To be effective partners with Christians around the world, Presbyterians must be willing to be physically present, three global leaders told a gathering of more than 100 mission advocates here over the weekend.
"Out of all the gifts the Presbyterian Church (U.S.A.) offers the most important is your presence in our part of the world," Veeda Javaid of the Pakistan Education Board told the "Mission Crossroads" conference as part of a panel discussion of Presbyterian World Mission's strategic goals.
She was joined on the panel by Veronica Muchiri of the Presbyterian Church of East Africa and the Rev. Milton Mejia of the Presbyterian Church of Colombia. The gathering included mission advocates from many PC(USA) presbyteries, leaders of several mission networks and PC(USA) World Mission staff.
As churches and ecumenical agencies are forced to cut back, the relationships that are the lifeblood of partnership are threatened, Mejia said. "The [global economic crisis] has affected everyone in the world and is the reason why churches must reevaluate mission," he said. "But to be faithful to God, we cannot respond with an economic mentality that money is paramount."
The tendency to reduce mission in tough economic times too often means "that relationships are reduced," he said. "There are no recipes."
Mejia praised a recent ecumenical visit to Colombia by representatives of the Latin American Council of Churches, the National Council of Churches in the U.S. and Church World Service. "Because of limited resources, the visitors stayed in people's homes and it had a great impact," he said. "We now an expectation that we can continue to work for peace and reconciliation."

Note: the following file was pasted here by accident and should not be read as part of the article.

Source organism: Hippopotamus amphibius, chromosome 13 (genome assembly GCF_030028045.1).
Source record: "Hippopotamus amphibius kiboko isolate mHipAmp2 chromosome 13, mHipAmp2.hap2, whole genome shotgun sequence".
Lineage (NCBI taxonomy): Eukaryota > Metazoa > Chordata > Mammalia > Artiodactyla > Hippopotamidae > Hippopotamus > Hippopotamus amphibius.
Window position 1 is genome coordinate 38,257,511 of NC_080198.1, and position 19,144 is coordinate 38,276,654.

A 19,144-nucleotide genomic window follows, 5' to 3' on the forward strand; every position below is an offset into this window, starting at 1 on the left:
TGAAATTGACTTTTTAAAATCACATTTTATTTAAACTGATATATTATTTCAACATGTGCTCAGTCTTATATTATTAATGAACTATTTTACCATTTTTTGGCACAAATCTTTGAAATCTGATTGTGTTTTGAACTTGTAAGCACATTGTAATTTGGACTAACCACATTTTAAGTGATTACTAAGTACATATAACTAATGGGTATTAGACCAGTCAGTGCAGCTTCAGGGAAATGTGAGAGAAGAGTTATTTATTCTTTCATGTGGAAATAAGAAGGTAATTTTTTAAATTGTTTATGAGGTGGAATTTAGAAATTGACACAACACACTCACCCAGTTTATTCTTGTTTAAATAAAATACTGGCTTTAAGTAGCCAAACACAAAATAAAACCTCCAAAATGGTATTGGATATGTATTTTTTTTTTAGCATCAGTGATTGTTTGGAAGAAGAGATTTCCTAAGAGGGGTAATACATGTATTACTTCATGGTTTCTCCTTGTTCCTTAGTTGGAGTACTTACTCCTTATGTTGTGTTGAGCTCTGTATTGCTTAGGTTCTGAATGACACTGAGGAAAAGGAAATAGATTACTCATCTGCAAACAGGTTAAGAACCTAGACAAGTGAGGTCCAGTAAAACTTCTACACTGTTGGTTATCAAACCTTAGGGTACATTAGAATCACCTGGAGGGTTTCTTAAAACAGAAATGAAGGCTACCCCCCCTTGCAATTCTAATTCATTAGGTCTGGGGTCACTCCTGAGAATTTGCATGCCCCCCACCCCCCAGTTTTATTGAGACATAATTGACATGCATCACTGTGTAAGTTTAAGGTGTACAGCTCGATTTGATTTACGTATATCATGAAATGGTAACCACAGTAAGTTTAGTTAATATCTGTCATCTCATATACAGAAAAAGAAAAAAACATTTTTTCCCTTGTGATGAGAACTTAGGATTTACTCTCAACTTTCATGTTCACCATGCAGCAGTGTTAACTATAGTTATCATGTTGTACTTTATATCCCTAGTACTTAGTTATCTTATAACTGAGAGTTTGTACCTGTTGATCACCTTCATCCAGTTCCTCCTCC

Maintaining those relationships is especially important in Colombia now, Mejia continued, "because the conflict in our country is losing interest internationally. It is difficult to share about peace and reconciliation in my country because what is triumphing is the logic that peace can be achieved militarily."
In Kenya, where a new constitution is being implemented, communication, education and empowerment — especially of women — are paramount concerns for the churches, Muchiri said. "We don't want to be left behind. We want to be involved because the new constitution opens up many opportunities, especially for women," she said.
"We need to speak out and educate our people — to be a voice for the voiceless — so they can know what is happening," Muchiri said. "The church needs to be an information disseminator and a people connector, all the way down to the village level."
The role of global partners, such as the PC(USA), she added, "is to listen to our people who are on the ground and then walk with them. Physical presence — listening, building relationships — is so important to us all. I want to think as a Kenyan, not as an American, but I appreciate Americans because we are all created in the image of God."
Javaid praised Presbyterian World Mission’s new strategic plan "so the whole church can collaborate with partners overseas. Respecting partners also makes for good collaboration."
Mejia agreed. "When we are willing to risk ourselves, to share the small things coming out of our faith," he said, "it is in this dialogue and personal sharing that we learn each others' spirituality and build collaborative, long-term relationships."